4th Century BCE: The idea that a “wandering uterus” (literally, hysteria) can cause strange symptoms, from amnesia to sleepwalking to madness, is first mentioned by the ancient Greeks in the Hippocratic Corpus. Women’s sexual organs will be tied to unexplained behavior for the next 4,000 years.
2nd Century A.D.: The early Greek physician Galen concludes that hysteria’s cause is sexual deprivation. The treatment he recommends is marriage. He is also the first to suggest the remedy of “digital manipulation,” describing the success of a woman he treated in this way: “From that time on, she was free of all the evils she felt.”
2nd Century A.D.: The Roman philosopher Celsus first recommends bloodletting as a possible cure for women’s hysteria.
10th Century: The Persian physician and prolific medical writer Avicenna recommends a “rubbing” cure for hysteria, which he says will allow troubled women to “find peace.”
13th Century: The Spanish alchemist Arnaldus de Villanova recommends the use of vaginal suppositories to adjust the “balance of humors” in women with intractable disorders of various kinds.
16th Century: The French physician Phare writes of a new cure for hysteria: sending women to ride through the woods on horseback.
1653: The renowned Dutch doctor Pieter van Foreest writes about his treatment for hysteria — involving pelvic massage “to paroxysm.” He especially advises it for “widows, those who live chaste lives, and female religious.”
17th Century: The pioneering English physician William Harvey, the first to describe the human circulatory system, opines that the female sexual organs are the cause of “horrid extravagancies of minde… Phrensies, Melancholy, Distempers and Outrageousness.”
18th Century: “Hydrotherapy devices,” often involving well-aimed nozzles, come into vogue as a therapy for a vast variety of female disorders at European health spas.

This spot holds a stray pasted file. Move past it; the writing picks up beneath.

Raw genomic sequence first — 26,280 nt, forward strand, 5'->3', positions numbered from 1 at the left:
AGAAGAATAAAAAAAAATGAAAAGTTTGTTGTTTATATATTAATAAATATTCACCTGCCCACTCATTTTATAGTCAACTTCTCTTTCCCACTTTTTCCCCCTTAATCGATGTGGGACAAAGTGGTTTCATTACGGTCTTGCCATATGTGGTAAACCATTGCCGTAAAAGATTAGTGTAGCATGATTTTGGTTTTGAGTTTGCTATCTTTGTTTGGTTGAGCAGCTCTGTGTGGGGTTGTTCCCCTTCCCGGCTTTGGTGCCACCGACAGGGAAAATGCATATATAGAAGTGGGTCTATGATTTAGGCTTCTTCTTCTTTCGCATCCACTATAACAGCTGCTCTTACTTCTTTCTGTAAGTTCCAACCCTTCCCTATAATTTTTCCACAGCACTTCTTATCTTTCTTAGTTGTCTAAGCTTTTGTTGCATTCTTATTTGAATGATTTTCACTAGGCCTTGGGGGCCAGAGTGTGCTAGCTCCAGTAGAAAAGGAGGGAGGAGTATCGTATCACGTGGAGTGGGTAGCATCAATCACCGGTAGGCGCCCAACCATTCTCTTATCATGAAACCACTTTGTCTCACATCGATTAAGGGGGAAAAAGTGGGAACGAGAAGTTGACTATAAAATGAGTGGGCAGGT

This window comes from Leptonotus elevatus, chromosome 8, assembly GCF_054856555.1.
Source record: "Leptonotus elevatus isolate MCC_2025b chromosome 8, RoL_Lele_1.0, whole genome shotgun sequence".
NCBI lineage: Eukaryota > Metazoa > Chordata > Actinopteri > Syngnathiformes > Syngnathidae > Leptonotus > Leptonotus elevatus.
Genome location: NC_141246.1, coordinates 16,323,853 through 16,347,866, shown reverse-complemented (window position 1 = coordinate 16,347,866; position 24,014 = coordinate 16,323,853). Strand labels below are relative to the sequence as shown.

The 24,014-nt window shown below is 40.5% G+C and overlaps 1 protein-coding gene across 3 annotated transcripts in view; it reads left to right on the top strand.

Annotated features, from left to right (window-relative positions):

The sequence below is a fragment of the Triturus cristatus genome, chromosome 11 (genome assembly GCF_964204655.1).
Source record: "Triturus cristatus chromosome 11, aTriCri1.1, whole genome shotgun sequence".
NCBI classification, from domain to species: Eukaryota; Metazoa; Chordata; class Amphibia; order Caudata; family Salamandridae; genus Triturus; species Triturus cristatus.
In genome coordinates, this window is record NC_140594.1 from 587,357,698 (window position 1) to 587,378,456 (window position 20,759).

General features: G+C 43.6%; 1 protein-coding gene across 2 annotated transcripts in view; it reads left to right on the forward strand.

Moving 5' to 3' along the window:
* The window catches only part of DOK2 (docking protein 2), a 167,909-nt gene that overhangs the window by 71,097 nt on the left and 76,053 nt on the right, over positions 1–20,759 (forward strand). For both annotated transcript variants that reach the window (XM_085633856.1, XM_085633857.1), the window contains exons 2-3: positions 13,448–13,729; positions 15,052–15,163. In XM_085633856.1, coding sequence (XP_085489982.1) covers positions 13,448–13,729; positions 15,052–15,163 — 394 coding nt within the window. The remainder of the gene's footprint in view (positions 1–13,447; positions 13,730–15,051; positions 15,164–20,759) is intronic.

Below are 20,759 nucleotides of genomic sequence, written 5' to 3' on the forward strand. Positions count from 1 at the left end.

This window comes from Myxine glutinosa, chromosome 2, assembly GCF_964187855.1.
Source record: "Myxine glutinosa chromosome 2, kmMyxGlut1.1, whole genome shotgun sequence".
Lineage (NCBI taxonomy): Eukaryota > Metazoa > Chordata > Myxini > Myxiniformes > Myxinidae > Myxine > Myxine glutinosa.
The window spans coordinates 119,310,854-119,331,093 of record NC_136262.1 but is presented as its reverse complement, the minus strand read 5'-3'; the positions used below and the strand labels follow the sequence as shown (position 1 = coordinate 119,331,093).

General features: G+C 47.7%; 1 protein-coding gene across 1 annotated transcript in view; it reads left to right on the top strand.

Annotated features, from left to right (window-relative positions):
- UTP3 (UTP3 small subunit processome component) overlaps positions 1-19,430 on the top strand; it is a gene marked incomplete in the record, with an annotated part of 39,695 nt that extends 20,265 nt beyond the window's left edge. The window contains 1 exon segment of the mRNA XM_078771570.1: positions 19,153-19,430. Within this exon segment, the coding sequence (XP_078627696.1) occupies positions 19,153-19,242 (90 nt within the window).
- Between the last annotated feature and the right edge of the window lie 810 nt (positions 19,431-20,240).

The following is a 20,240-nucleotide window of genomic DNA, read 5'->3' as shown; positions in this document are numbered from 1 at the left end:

18th and 19th Centuries: The term “Hysterick Fits” becomes popular in medical circles, used to describe a wide range of poorly understood phenomena, from epilepsy, depression and Tourette’s Syndrome to rebelliousness, marital displeasure and sexual infidelity.
1850s: Leading French physician Pierre Briquet announces the results of his study of female hysteria: it is caused by sexual frustration and the cure lies in the perfectly medical treatment he names as “la titillation du clitoris.”
1859: A study among British physicians finds that up to 40% of the female populace has been diagnosed with hysteria.
1866: English doctor Isaac Baker-Brown offers an alternative to massage treatment for female hysterics — clitoridectomy – before being banned from the London Obstetrical Society after an untold number of such surgeries.
1869: The American inventor George Taylor comes up with a steam-powered massage machine known as “The Manipulator.” Physicians treating hysteria quickly adopt it, but Taylor urges caution when using it on female patients in order to prevent overindulgence.
1883: The first electric vibrator is patented by Joseph Mortimer Granville and, despite his desire that it be used for muscular relief, is soon offered as a treatment for hysteria.
1895: Sigmund Freud and his associate Joseph Breuer write their landmark book on hysteria, and conclude something new: it is a mental rather than physical disorder, stemming from traumatic sexual experiences in early childhood. In the process, they kick-start the modern era of psychoanalysis.
1899: The Vibratile, a simple, $5 vibrator made out of wire, is advertised in McClure’s Magazine, a popular 19th Century monthly, promising a cure for neuralgia, headaches and wrinkles. Early 1900s: Dozens of “portable relaxation devices” are now being advertised in a variety of ladies’ magazines.
1908: The London Times publishes an editorial that says some suffragettes rallying for the right to vote “are suffering from hysteria.” This idea spreads, with anti-suffragette leaders questioning the mental health of female activists.
1918: Vibrating massagers are offered in the Sears Roebuck Catalog, advertised as “very useful and satisfactory for home service.”
1952: The American Psychiatric Institute finally determines that hysteria is not a disease.
1970s: The vibrator comes out of the closet, celebrated by feminists as a tool for sexual liberation.
2007: The Supreme Court refuses to hear a case questioning the constitutionality of state laws that prohibit the sexual use of vibrators in several states, making them still illegal for sexual purposes in Alabama, Georgia, Indiana, Louisiana, Massachusetts, Mississippi, Texas, and Virginia.